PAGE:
My mech is invalid but I don't know why, what's wrong?
Just click Confirm anyway. It'll give you a box telling you exactly what's wrong then you can find and fix it.
Why is my pilot still alive and the mech has been cored on 100% lethality?
Lethality settings is for being head capped not your mech being cored.
Performance Aides for BTA and BT in general
Check Performance Tips for ways to improve game stability and speed.
Why is my drop screen acting glitchy?
If you buy the upgrades that increase drop size, you need to save and reload to fix the drop screen glitches. Its just something that has to be dealt with to increase the number of mechs to be dropped
I want to find out who fields specific (canon) mechs or vehicles. Where should I look?
Check their individual 'mech pages. Each one lists what factions it appears with. Alternatively, check the Master Unit List here
The new faction tags are based on the official CGL data sourced from their Master Unit list.
To find out who fields a mech, either search for it on the MUL and check the civil war era factions or navigate to the factions page and check that factions civil war era entry. The vast majority of the BTA units use the Civil War faction tags, but there are some exceptions where no tags were present (like with Primitive mechs or extinct units), in these cases, the nearest equivalent set of tags are used (e.g. if a unit went extinct in the Second Succession War, it'll use the available tags from that era).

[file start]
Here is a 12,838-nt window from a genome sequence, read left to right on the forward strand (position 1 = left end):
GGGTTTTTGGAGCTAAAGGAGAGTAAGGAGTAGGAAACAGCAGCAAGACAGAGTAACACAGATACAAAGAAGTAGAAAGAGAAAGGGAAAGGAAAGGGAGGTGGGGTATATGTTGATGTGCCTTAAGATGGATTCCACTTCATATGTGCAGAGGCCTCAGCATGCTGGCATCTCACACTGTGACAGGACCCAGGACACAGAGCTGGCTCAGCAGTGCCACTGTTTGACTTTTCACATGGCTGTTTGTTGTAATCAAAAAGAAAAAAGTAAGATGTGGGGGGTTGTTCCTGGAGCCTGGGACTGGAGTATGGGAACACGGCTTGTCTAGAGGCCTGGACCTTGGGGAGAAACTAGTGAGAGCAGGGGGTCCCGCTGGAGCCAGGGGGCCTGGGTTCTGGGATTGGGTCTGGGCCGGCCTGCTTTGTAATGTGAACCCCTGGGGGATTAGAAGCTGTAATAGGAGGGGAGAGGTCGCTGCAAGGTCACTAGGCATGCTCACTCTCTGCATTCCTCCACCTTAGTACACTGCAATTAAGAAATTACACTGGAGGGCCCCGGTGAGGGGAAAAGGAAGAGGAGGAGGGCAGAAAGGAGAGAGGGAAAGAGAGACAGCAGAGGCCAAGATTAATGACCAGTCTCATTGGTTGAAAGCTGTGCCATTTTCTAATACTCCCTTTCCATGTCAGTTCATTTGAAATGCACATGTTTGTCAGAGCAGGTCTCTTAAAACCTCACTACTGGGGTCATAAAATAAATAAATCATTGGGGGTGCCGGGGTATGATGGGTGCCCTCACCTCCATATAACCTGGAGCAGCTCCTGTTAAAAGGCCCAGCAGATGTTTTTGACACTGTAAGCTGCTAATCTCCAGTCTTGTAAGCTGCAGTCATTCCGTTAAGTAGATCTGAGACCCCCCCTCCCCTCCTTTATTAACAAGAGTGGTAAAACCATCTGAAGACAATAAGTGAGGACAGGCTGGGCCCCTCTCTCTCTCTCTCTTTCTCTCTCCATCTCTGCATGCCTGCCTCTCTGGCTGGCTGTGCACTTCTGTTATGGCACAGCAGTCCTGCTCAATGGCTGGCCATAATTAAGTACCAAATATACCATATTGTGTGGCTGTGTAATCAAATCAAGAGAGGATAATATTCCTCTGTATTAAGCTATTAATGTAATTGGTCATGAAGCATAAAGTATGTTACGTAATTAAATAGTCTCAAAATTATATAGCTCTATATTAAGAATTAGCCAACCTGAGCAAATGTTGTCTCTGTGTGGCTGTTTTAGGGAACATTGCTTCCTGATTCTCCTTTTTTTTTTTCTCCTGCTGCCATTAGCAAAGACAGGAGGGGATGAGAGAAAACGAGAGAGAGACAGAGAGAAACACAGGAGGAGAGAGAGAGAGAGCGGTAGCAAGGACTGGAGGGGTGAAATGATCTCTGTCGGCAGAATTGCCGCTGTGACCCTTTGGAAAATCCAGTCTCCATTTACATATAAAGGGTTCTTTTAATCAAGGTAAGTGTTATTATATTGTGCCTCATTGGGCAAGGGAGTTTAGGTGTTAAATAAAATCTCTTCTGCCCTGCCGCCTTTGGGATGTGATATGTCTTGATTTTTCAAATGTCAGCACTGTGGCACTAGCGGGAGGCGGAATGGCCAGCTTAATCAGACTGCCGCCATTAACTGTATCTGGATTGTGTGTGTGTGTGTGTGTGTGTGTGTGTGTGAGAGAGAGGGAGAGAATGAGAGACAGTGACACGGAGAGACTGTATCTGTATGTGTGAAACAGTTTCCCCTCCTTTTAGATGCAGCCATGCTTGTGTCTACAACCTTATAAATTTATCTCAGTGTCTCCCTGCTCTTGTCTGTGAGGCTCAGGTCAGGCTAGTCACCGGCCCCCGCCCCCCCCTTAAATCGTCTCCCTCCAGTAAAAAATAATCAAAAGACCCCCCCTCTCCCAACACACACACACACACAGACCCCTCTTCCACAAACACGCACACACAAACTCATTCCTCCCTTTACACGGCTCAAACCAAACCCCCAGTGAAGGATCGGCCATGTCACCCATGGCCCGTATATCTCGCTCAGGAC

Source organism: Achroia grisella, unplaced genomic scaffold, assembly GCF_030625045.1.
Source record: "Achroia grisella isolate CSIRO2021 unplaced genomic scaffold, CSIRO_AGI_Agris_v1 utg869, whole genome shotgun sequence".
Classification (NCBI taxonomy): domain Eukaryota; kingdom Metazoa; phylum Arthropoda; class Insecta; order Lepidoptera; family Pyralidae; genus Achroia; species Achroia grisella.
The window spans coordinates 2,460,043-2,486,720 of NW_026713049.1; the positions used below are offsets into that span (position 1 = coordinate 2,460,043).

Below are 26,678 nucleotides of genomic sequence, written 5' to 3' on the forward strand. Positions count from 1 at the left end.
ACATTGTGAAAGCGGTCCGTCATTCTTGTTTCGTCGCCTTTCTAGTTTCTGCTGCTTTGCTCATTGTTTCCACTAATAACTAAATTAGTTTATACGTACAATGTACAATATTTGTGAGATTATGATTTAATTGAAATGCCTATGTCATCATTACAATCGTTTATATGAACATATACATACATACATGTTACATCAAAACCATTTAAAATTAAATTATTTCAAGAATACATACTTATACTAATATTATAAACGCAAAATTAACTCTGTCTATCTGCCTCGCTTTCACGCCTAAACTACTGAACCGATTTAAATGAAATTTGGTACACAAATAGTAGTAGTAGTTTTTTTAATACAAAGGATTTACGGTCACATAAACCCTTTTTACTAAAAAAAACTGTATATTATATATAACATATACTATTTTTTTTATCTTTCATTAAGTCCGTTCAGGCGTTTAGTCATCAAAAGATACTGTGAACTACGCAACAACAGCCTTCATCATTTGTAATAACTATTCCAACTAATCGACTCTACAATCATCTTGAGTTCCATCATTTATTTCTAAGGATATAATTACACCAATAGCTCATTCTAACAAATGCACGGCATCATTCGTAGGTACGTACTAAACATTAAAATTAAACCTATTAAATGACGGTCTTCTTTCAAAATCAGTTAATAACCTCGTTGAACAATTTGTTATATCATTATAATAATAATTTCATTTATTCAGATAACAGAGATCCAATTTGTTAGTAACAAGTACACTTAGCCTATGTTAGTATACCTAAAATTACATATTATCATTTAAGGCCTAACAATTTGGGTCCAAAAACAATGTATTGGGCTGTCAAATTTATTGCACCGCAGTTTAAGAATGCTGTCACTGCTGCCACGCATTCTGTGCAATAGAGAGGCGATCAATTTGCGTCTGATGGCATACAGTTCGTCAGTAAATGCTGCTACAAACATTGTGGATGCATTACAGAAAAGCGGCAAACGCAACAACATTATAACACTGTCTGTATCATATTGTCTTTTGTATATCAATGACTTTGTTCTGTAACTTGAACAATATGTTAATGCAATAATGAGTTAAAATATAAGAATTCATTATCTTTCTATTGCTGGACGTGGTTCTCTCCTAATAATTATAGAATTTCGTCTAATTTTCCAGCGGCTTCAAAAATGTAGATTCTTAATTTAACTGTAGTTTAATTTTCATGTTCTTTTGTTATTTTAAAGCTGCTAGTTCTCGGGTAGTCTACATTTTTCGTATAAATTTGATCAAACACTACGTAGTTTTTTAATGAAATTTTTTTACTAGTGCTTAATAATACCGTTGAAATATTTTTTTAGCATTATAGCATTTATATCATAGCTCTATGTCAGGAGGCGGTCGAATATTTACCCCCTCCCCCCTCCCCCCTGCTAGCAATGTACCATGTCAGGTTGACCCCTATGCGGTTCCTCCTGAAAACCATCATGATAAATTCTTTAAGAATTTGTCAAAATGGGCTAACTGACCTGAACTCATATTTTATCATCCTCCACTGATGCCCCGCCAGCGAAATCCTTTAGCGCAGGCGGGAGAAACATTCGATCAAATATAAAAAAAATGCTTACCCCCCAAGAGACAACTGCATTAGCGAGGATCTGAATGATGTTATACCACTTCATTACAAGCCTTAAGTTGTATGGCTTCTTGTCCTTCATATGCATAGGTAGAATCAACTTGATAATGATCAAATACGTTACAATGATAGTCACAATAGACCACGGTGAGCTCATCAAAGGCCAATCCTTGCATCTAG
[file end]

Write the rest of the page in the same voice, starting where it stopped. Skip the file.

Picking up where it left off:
The only exceptions to this rule are Royal mechs - which deviate from the MUL in that they are used by ComStar and the Great Houses in BTA rather than ComStar and the Clans- and LAM's which use the 4th succession war tags to ensure they are spread around somewhat rather than solely fielded by ComStar.
How do you change ammo types and fire modes?
To shift ammo types being used by a weapon (and assuming you have the variant ammo equipped on the mech), click on the ammo box of that weapon's HUD entry, just to the left of the ammo count and to the right of the mode boxes. Weapons now say what ammo they are using so if it changes, you did it correctly.
To shift weapon modes (for weapons like Machine Guns or Ultra Autocannons), click on the weapon's mode box in the HUD. Weapons now say what mode they are in if they have multiple modes so if it changes, you did it right.
To eject ammo, hold down CTRL and click on that weapon's ammo box on the HUD. It will say something like Ammo Ejected above your mech. This is useful if the weapon is destroyed and you don't want to risk an ammo explosion. Note: the ammo bin will be refilled automatically after the mission is finished.
How does expanded initiative work?
It is just like the vanilla system of initiative, except expanded. The initiative system now runs from 10 to 1, instead of the old system of 5 to 1. Where light mechs used to go on 4, they now go on 9 and 8, based on their tonnage. A break down follows:
- Sub-20 tonners go on 10
- 20-25 tonners go on 9
- 30-35 tonners go on 8
- 40-45 go on 7
- 50-55 go on 6
- 60-65 go on 5
- 70-75 go on 4
- 80-90 go on 3
- 95-100 go on 2
The initiative boosting skill, Master Tactician, and the initiative boosting equipment (Cyclops Battle Computer, Command Console, and Command Mech quirks) all work normally. They increase your initiative by 1 stage (and the Cyclops increases your whole team by 1 like normal).
Can I add HotD, GentlePayloads, Colo's or any other mech assets to BTA?